Extended wild growth could lead to high fire danger

Plumes of smoke from a grass fire that has encompassed land, and possibly structures, in Goshen County and Scotts Bluff County in July 2016.

GERING — The spring and early summer weather have allowed wild vegetation in the region to remain green well beyond when it would normally have turned brown.

“The late snows and rains that we had seemingly every week have really kept the whole area very green,” Scotts Bluff National Monument Superintendent Dan Morford said. “The clover especially has just exploded. ... The cool weather and the rain were just perfect for clover growth.”

That growth does not come without a risk, though. The more rains that come to keep the vegetation green for as long as possible, the better.

“The fire danger could go through the roof if it does dry out,” Morford said. “There will be a lot of available fuel, so the fire departments will have to be on alert for that.”

Gering Fire Chief Nathan Flowers said his department has only had one grass fire this year that was started by lightning, but it was followed by a rain, so it was contained fairly quickly.

Meteorologist Jeff Garmon of the National Weather Service in Cheyenne said the fire risk is being watched.

“That’s a concern that we have,” Garmon said. “Especially now as we go into late summer, early fall, what we classify as fire season. It gets more windy and it’s something that we have to be cognizant of with the types of storms that we’ll typically have. ... The climatology as we approach September is that the storms are fewer and they’re drier, so you can get dry lightning that comes with those systems, and that would be a concern.”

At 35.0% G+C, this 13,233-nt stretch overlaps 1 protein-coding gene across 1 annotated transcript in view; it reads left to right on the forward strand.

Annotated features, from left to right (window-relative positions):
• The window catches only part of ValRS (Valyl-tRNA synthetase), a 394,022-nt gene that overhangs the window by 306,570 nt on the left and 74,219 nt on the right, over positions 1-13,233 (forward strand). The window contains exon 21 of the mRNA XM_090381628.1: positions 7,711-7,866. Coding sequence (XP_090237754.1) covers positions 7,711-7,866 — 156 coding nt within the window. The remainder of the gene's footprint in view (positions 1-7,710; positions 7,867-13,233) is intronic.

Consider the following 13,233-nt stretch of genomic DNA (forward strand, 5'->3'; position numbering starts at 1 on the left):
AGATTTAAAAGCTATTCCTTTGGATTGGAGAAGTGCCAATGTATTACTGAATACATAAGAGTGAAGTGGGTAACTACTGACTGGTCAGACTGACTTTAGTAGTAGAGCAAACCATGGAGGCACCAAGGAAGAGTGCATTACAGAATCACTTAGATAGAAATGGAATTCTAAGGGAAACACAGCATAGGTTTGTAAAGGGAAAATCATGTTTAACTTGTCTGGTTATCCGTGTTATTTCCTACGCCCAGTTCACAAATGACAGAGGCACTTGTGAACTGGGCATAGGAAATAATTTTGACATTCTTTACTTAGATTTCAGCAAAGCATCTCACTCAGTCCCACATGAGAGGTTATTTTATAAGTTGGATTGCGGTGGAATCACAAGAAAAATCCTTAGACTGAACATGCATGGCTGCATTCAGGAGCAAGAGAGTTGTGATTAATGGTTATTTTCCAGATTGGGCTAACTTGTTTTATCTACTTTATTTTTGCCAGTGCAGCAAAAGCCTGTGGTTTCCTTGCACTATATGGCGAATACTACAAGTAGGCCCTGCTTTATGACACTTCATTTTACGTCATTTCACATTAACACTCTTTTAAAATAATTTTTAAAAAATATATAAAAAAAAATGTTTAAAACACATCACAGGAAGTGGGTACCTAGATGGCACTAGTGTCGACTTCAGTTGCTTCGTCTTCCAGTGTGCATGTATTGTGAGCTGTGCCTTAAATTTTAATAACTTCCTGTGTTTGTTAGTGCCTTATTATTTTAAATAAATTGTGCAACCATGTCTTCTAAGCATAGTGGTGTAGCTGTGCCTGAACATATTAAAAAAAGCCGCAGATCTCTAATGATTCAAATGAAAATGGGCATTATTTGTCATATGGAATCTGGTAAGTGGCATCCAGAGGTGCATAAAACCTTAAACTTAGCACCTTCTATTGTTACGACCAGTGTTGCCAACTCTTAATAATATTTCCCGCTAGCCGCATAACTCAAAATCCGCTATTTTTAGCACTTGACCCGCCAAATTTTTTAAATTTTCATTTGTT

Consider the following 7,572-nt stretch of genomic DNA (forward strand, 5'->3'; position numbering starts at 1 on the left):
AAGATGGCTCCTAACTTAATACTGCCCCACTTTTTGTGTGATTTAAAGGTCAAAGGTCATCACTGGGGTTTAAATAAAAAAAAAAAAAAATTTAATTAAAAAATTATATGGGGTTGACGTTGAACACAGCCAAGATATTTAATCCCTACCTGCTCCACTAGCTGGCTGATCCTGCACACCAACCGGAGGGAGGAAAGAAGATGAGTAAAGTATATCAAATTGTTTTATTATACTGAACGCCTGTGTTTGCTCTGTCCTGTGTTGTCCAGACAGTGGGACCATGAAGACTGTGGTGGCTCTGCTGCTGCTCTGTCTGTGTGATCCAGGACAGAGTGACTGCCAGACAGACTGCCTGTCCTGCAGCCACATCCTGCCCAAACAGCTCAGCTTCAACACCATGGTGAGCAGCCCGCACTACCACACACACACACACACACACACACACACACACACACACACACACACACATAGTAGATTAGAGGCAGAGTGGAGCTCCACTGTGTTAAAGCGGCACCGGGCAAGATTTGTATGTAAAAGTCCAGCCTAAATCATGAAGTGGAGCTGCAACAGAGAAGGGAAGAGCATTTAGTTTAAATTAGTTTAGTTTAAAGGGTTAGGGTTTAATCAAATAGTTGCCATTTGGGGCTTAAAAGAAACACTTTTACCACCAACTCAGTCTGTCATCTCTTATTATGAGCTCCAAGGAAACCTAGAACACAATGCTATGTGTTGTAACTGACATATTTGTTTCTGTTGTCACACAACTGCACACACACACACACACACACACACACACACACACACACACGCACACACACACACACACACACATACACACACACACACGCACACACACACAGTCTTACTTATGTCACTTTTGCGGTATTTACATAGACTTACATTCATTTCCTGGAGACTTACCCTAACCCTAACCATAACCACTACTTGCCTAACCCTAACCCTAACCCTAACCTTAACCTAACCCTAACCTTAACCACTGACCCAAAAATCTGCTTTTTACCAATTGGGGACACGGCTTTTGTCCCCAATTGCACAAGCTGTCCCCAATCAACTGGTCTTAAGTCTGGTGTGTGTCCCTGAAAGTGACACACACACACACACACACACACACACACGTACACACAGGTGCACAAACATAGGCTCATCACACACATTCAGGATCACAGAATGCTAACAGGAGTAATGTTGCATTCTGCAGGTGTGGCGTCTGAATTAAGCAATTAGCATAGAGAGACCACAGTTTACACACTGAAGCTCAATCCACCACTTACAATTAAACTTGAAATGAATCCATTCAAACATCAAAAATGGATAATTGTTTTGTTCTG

Grassland has dried out more in the southern Panhandle and eastern Wyoming than in the central and northern Panhandle due to fewer storms, according to Garmon. A series of upper level disturbances left the Scottsbluff area almost 2 1/2 inches above normal for precipitation year-to-date, but the next couple of weeks are projected to be below normal precipitation and will allow more of the vegetation to dry out.

“We’re seeing the parameters line up for more risk and the potential of fires as those grasses will dry out,” Garmon said.

Flowers said fall adds to the fire danger risk as people on public lands or even hunters may be driving their vehicle and toss out an inadvertent cigarette or park a hot vehicle in tall grass where it can ignite.

“I guess the main thing is for hunters and people using public lands to be cognizant of where they’re parking,” he said. “Turn off your vehicle when you park so that it doesn’t stay hot, and don’t park in an area where there’s tall grasses.”

Individuals conducting land management burns should understand the weather situation. Garmon said winds from the northwest or west are more likely to push a fire along. Flowers said always make sure you have a good prescribed fire plan before conducting a burn to keep it under control, keeping in mind that what a section may have done in past years when the vegetation was shorter may not react the same this year with the higher growth.

Next spring may also be a hazard, Flowers said. Ditches that are typically burned in the spring will have more fuel next year, so those conducting the burns will have to stay aware of the risks.

The best thing for the public is to watch the NWS website at weather.gov/cys for fire danger warnings and listen to local officials.

“Pay close attention to what your local fire managers are saying,” Garmon said. “They’re more boots-on-the-ground than we are, and they can see more of what’s going on locally.”

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Mark McCarthy is a reporter with the Star-Herald. He can be reached at 308-632-9049 or via email at mark.mccarthy@starherald.com.

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